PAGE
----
Bell blow hurts England as Harmison breaks through

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The Independent Online

England's Test series against New Zealand got off to a painful start last night when Ian Bell was taken to hospital for an X-ray on the first morning of the first Test.

Bell was taking evasive action while fielding at short leg when a full-blooded pull shot from Jamie How, the New Zealand opener, off the bowling of Ryan Sidebottom struck him hard on the side of his right hand as he instinctively brought his arms up in front of his face.

Bell immediately collapsed on the ground and stayed down for three or four minutes in obvious discomfort while receiving treatment from Kirk Russell, the England physiotherapist. As he was led from the field, a swelling the size of an egg could be seen, raising fears that he may well have broken a bone. But he was back at the ground –if not on the field – after lunch with the X-ray having revealed nothing worse than severe bruising to the arm.

He is expected to be fit to bat, a major fillip for an England batting line-up that does not possess great depth. If Bell is incapable of batting Tim Ambrose, making his Test debut, would come in at six and Sidebottom at seven. Such a scenario would place England's top order under huge pressure to score heavily. Owais Shah is England's back-up batsman, but he would only become available for the second Test in Wellington.

Bell's ailment was not the only concern for England on a morning dominated by the Black Caps' batsmen. Daniel Vettori, the New Zealand captain, happily chose to bat after winning the toss and his openers made the most of a low, slow surface that offered the quicker bowlers very little assistance.

How and Matthew Bell made a watchful start against accurate bowling from Sidebottom and Matthew Hoggard, but once the pair became used to the pace and bounce of the pitch runs began to flow. Both batsmen struck boundaries off the front and back foot as England's seamers searched for a breakthrough.

England's sole moment of joy came in Stephen Harmison's second over, the 14th of the day, when Bell, on 19, sliced a drive high to Kevin Pietersen fielding at fine gully. Stephen Fleming, playing in his last Test series before retirement, came in and played several pleasant shots, finding the boundary whenever England's bowlers strayed off line.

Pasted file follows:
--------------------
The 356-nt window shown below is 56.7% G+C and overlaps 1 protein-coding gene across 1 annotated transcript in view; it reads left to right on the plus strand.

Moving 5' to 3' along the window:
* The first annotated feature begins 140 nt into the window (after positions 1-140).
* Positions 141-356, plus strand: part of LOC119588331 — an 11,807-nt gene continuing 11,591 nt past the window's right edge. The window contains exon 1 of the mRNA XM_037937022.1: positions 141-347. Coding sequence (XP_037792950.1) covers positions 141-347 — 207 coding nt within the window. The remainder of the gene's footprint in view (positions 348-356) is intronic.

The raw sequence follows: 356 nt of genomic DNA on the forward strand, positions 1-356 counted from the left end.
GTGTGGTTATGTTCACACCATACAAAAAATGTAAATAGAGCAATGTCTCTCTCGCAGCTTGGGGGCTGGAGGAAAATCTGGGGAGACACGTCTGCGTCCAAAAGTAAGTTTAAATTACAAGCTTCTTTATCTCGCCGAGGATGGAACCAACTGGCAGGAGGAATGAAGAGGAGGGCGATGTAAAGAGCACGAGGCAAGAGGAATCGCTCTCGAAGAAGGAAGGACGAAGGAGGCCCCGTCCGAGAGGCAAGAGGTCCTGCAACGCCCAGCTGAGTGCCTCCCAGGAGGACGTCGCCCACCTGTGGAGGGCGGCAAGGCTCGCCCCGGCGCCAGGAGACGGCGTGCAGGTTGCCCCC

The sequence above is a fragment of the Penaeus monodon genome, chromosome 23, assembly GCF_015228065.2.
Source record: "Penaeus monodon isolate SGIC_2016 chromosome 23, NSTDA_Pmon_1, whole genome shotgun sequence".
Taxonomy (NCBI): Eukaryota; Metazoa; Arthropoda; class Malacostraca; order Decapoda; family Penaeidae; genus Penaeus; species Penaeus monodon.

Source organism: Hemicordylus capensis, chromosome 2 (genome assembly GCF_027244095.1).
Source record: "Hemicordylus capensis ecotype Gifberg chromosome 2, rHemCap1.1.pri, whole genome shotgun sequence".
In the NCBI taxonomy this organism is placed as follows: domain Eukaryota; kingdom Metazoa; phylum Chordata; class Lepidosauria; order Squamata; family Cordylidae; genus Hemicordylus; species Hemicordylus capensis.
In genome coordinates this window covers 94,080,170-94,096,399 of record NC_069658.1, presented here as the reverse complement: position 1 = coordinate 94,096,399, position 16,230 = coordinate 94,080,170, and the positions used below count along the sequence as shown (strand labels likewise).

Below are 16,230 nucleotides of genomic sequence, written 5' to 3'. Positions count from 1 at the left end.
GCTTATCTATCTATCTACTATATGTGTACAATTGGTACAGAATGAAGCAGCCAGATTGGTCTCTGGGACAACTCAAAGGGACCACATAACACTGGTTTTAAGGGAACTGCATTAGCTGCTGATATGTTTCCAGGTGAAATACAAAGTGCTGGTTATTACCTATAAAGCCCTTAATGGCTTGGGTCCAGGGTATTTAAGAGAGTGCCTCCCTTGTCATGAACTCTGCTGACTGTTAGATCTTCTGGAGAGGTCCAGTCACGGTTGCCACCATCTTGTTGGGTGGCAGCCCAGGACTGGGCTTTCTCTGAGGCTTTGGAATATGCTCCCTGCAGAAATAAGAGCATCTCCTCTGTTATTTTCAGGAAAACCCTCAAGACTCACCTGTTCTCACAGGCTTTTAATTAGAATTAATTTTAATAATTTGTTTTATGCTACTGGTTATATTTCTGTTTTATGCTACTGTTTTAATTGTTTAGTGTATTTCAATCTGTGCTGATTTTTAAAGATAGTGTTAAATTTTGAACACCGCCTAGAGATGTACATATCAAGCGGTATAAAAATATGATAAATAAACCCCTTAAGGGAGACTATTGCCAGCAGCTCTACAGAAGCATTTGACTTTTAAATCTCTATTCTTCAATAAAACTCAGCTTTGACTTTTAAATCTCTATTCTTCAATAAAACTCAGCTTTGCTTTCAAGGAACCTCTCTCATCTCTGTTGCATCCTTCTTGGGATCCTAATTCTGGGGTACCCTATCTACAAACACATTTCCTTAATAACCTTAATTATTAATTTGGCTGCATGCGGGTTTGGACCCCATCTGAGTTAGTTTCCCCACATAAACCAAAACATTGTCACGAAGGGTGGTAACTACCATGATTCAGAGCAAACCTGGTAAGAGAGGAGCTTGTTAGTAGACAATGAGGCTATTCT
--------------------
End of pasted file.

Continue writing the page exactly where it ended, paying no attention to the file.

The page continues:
The introduction of Monty Panesar tightened things up for the tourists, the left-armer turning a couple of deliveries past the outside edge of How's bat. The sight offered Panesar encouragement but it will have pleased New Zealand too – the Black Caps have selected two spinners for the Test.

At lunch New Zealand had moved nonchalantly to 87 for 1, with How and Fleming unbeaten on 39 and 29 respectively.

Bell is not the first England player to visit a nearby hospital – Phil Mustard, England's reserve wicket-keeper, underwent surgery on his nose yesterday after being accidentally hit in the face during the team's final practice session before the first Test.

Mustard was feeding the electric bowling machine in the net next to where Pietersen was batting when a full-blooded heave by the batsman, off the bowling of Panesar, went over the netting, struck part of the metal stanchion and hit him flush on the nose. Mustard was standing on a chair at the time and the force of the blow knocked him backwards and on to the ground.

Mustard remained prostrate for five minutes while Russell and the England doctor, Mark Wotherspoon, attended. He was then taken for an X-ray where a fracture was spotted. He is expected to resume training later this week.